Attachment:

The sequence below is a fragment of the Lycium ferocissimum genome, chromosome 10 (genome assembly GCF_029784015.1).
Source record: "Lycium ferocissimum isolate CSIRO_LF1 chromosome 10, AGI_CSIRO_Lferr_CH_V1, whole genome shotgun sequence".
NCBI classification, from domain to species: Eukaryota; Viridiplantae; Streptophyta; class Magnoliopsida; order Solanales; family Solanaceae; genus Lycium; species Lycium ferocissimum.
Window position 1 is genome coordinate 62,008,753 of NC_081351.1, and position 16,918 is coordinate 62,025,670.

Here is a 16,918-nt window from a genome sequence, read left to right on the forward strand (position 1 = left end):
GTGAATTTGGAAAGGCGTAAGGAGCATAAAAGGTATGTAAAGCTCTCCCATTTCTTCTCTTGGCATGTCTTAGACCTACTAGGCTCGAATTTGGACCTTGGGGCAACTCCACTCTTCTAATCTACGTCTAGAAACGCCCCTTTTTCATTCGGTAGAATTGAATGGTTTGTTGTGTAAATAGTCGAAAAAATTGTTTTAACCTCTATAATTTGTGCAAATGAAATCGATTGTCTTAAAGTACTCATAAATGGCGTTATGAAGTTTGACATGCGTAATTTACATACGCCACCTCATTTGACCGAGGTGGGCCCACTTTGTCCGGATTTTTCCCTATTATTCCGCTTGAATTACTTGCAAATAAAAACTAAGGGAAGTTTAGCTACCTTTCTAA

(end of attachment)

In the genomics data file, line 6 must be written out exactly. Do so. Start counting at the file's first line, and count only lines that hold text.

GTGAATTTGGAAAGGCGTAAGGAGCATAAAAGGTATGTAAAGCTCTCCCATTTCTTCTCTTGGCATGTCTTAGACCTACTAGGCTCGAATTTGGACCTTGGGGCAACTCCACTCTTCTAATCTACGTCTAGAAACGCCCCTTTTTCATTCGGTAGAATTGAATGGTTTGTTGTGTAAATAGTCGAAAAAATTGTTTTAACCTCTATAATTTGTGCAAATGAAATCGATTGTCTTAAAGTACTCATAAATGGCGTTATGAAGTTTGACATGCGTAATTTACATACGCCACCTCATTTGACCGAGGTGGGCCCACTTTGTCCGGATTTTTCCCTATTATTCCGCTTGAATTACTTGCAAATAAAAACTAAGGGAAGTTTAGCTACCTTTCTAA